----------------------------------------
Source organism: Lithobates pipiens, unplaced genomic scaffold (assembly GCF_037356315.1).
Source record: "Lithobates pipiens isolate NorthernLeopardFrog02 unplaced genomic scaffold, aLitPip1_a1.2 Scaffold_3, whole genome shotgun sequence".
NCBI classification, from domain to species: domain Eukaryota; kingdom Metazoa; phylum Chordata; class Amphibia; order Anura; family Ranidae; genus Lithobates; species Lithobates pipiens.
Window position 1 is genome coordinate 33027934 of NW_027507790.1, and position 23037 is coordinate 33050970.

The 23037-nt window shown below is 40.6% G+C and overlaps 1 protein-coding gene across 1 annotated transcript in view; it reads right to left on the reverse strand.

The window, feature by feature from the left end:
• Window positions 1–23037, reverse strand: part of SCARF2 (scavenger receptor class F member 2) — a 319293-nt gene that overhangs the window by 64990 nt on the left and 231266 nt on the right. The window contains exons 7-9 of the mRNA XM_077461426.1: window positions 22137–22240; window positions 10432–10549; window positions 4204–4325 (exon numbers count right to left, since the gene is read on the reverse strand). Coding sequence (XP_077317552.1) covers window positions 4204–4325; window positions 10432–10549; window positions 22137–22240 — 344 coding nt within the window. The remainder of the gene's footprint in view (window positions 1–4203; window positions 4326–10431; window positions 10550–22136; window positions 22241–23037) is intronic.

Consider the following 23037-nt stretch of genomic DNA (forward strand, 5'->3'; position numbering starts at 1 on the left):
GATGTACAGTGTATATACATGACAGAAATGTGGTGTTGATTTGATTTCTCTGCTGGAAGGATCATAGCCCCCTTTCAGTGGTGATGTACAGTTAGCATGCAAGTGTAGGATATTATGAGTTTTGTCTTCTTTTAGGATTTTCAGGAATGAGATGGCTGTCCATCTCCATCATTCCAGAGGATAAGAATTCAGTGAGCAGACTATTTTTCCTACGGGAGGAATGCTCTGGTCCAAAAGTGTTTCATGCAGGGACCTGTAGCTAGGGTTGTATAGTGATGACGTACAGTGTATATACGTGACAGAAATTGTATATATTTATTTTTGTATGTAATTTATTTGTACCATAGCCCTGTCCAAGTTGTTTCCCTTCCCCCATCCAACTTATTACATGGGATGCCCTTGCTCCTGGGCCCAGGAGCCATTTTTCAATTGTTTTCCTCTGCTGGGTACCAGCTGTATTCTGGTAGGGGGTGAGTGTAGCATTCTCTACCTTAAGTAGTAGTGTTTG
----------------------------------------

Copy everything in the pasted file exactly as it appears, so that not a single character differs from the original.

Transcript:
Source organism: Lithobates pipiens, unplaced genomic scaffold (assembly GCF_037356315.1).
Source record: "Lithobates pipiens isolate NorthernLeopardFrog02 unplaced genomic scaffold, aLitPip1_a1.2 Scaffold_3, whole genome shotgun sequence".
NCBI classification, from domain to species: domain Eukaryota; kingdom Metazoa; phylum Chordata; class Amphibia; order Anura; family Ranidae; genus Lithobates; species Lithobates pipiens.
Window position 1 is genome coordinate 33027934 of NW_027507790.1, and position 23037 is coordinate 33050970.

The 23037-nt window shown below is 40.6% G+C and overlaps 1 protein-coding gene across 1 annotated transcript in view; it reads right to left on the reverse strand.

The window, feature by feature from the left end:
• Window positions 1–23037, reverse strand: part of SCARF2 (scavenger receptor class F member 2) — a 319293-nt gene that overhangs the window by 64990 nt on the left and 231266 nt on the right. The window contains exons 7-9 of the mRNA XM_077461426.1: window positions 22137–22240; window positions 10432–10549; window positions 4204–4325 (exon numbers count right to left, since the gene is read on the reverse strand). Coding sequence (XP_077317552.1) covers window positions 4204–4325; window positions 10432–10549; window positions 22137–22240 — 344 coding nt within the window. The remainder of the gene's footprint in view (window positions 1–4203; window positions 4326–10431; window positions 10550–22136; window positions 22241–23037) is intronic.

Consider the following 23037-nt stretch of genomic DNA (forward strand, 5'->3'; position numbering starts at 1 on the left):
GATGTACAGTGTATATACATGACAGAAATGTGGTGTTGATTTGATTTCTCTGCTGGAAGGATCATAGCCCCCTTTCAGTGGTGATGTACAGTTAGCATGCAAGTGTAGGATATTATGAGTTTTGTCTTCTTTTAGGATTTTCAGGAATGAGATGGCTGTCCATCTCCATCATTCCAGAGGATAAGAATTCAGTGAGCAGACTATTTTTCCTACGGGAGGAATGCTCTGGTCCAAAAGTGTTTCATGCAGGGACCTGTAGCTAGGGTTGTATAGTGATGACGTACAGTGTATATACGTGACAGAAATTGTATATATTTATTTTTGTATGTAATTTATTTGTACCATAGCCCTGTCCAAGTTGTTTCCCTTCCCCCATCCAACTTATTACATGGGATGCCCTTGCTCCTGGGCCCAGGAGCCATTTTTCAATTGTTTTCCTCTGCTGGGTACCAGCTGTATTCTGGTAGGGGGTGAGTGTAGCATTCTCTACCTTAAGTAGTAGTGTTTG